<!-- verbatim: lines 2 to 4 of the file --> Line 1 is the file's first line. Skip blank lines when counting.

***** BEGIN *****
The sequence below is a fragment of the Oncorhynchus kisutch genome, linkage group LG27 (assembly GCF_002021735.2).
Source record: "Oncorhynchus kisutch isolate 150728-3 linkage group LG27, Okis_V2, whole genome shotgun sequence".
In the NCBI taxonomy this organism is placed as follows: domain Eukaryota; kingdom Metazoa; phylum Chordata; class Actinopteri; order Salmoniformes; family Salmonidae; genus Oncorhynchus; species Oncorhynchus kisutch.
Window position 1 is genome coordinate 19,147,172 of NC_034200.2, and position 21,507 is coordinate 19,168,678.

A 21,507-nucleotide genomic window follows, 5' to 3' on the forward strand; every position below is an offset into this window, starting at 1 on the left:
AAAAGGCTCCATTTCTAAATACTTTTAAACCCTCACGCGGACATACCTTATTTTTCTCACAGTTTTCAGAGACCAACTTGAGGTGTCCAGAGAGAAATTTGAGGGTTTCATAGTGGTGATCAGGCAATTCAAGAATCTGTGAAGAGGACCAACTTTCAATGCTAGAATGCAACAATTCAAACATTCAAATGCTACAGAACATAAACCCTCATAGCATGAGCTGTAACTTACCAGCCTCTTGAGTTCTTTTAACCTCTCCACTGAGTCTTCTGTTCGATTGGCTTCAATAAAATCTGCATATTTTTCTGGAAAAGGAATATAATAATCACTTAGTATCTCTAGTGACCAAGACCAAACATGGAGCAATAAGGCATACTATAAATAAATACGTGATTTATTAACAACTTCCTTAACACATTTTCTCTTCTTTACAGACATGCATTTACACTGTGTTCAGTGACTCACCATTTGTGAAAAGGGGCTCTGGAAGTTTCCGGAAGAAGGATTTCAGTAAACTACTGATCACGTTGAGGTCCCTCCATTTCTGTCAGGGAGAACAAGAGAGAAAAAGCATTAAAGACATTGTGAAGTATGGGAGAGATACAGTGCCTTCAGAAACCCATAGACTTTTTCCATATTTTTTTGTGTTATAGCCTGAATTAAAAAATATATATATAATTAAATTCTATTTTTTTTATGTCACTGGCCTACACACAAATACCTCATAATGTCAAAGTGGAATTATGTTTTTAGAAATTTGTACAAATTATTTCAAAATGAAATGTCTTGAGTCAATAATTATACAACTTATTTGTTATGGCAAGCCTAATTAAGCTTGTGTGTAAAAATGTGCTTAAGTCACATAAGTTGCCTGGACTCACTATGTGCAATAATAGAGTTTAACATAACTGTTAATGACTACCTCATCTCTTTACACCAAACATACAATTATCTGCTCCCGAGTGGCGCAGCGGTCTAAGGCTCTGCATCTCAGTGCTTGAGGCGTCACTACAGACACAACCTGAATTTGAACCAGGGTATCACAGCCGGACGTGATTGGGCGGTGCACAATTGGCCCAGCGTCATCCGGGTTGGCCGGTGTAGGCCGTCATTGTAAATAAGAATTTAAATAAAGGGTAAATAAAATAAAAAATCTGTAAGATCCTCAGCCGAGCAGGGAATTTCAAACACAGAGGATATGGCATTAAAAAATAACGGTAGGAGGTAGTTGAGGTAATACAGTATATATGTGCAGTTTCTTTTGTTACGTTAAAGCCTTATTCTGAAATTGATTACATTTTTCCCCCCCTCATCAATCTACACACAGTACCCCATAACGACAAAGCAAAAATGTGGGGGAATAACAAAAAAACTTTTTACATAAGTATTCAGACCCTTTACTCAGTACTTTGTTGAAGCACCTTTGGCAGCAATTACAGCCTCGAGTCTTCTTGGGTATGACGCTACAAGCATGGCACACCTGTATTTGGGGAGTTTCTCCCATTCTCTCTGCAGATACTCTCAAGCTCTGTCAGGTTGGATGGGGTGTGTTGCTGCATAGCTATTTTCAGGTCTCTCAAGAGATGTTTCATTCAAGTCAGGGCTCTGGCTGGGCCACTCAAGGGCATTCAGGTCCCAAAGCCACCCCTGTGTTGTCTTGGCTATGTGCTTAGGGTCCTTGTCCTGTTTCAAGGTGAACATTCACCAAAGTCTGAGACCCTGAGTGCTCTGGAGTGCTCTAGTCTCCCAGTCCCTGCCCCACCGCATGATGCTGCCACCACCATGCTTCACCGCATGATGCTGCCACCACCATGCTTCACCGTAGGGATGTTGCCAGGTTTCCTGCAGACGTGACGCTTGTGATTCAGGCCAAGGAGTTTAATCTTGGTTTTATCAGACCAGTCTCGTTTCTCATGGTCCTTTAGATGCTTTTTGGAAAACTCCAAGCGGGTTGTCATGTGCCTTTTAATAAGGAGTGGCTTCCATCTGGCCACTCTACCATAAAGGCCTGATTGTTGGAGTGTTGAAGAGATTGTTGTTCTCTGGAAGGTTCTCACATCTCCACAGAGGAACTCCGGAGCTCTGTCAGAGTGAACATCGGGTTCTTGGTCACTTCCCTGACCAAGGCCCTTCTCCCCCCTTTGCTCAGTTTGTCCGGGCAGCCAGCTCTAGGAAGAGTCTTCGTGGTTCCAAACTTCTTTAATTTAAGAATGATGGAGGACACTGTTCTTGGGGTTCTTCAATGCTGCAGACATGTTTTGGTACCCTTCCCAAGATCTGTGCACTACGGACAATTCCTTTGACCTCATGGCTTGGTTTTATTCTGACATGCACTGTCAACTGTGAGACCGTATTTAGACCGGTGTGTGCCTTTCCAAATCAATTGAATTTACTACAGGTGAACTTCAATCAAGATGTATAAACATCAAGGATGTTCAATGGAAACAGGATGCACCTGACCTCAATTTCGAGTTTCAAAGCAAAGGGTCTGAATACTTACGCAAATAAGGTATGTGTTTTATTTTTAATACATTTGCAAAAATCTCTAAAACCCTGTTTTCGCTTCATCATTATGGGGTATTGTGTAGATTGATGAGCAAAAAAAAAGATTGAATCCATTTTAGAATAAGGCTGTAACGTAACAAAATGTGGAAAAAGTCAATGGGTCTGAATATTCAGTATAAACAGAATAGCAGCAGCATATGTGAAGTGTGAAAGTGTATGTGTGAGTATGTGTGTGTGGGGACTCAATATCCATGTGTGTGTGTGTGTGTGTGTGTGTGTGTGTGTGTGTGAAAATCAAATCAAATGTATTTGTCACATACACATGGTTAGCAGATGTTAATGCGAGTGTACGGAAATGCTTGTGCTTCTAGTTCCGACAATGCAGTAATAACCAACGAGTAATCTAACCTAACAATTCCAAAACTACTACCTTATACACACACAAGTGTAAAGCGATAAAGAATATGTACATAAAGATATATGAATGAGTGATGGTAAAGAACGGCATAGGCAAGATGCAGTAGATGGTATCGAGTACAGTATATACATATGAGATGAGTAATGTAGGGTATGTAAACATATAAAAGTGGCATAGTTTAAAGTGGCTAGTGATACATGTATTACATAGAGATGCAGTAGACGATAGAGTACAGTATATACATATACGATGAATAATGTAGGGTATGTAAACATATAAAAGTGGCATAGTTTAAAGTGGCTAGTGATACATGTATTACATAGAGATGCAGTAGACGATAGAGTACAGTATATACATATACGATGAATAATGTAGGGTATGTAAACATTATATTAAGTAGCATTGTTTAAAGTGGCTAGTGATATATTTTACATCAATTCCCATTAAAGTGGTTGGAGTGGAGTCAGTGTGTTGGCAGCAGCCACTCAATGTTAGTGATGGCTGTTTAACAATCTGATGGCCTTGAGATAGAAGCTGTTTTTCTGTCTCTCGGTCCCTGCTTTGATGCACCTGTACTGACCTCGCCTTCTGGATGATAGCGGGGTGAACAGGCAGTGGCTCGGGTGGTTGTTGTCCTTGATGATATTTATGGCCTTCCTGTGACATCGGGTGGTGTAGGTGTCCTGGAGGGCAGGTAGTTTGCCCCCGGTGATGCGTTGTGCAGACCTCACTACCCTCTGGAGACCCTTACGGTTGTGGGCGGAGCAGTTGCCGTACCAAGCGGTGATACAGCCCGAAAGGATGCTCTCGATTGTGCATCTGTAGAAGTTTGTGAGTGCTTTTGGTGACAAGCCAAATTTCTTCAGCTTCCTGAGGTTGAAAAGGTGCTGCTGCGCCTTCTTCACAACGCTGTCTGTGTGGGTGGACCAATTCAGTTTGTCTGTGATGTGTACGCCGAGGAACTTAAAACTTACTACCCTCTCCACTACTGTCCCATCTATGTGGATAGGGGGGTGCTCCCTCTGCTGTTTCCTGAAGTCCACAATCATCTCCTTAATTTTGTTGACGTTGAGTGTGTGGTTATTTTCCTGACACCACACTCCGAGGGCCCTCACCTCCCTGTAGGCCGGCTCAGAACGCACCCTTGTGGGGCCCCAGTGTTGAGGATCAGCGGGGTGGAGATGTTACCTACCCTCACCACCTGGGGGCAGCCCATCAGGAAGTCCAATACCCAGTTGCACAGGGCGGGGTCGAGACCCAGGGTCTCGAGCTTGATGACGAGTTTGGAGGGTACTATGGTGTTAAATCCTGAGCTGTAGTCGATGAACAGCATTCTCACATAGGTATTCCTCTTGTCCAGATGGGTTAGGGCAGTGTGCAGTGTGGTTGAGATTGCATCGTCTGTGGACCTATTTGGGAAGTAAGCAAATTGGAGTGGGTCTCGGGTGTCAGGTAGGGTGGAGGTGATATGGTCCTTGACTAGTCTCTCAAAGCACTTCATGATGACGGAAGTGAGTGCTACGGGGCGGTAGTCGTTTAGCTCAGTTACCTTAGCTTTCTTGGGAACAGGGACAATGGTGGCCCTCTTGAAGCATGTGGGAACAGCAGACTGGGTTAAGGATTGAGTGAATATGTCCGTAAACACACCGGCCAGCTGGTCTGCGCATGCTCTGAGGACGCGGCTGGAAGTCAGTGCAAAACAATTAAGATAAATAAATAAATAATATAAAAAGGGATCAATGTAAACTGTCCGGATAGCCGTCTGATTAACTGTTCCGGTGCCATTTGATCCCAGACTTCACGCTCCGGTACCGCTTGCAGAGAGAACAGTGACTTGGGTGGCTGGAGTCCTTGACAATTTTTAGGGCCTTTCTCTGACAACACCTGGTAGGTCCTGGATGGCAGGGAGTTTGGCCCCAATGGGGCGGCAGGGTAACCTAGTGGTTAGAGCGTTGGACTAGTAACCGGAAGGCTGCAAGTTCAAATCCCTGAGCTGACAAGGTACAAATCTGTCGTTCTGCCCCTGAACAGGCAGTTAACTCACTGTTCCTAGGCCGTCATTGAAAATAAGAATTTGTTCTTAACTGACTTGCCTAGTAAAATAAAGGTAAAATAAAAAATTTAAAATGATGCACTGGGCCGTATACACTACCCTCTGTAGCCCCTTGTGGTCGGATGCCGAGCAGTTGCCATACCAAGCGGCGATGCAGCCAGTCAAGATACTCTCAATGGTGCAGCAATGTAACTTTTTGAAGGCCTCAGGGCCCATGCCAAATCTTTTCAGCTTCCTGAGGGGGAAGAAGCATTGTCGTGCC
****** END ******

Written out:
Source record: "Oncorhynchus kisutch isolate 150728-3 linkage group LG27, Okis_V2, whole genome shotgun sequence".
In the NCBI taxonomy this organism is placed as follows: domain Eukaryota; kingdom Metazoa; phylum Chordata; class Actinopteri; order Salmoniformes; family Salmonidae; genus Oncorhynchus; species Oncorhynchus kisutch.
Window position 1 is genome coordinate 19,147,172 of NC_034200.2, and position 21,507 is coordinate 19,168,678.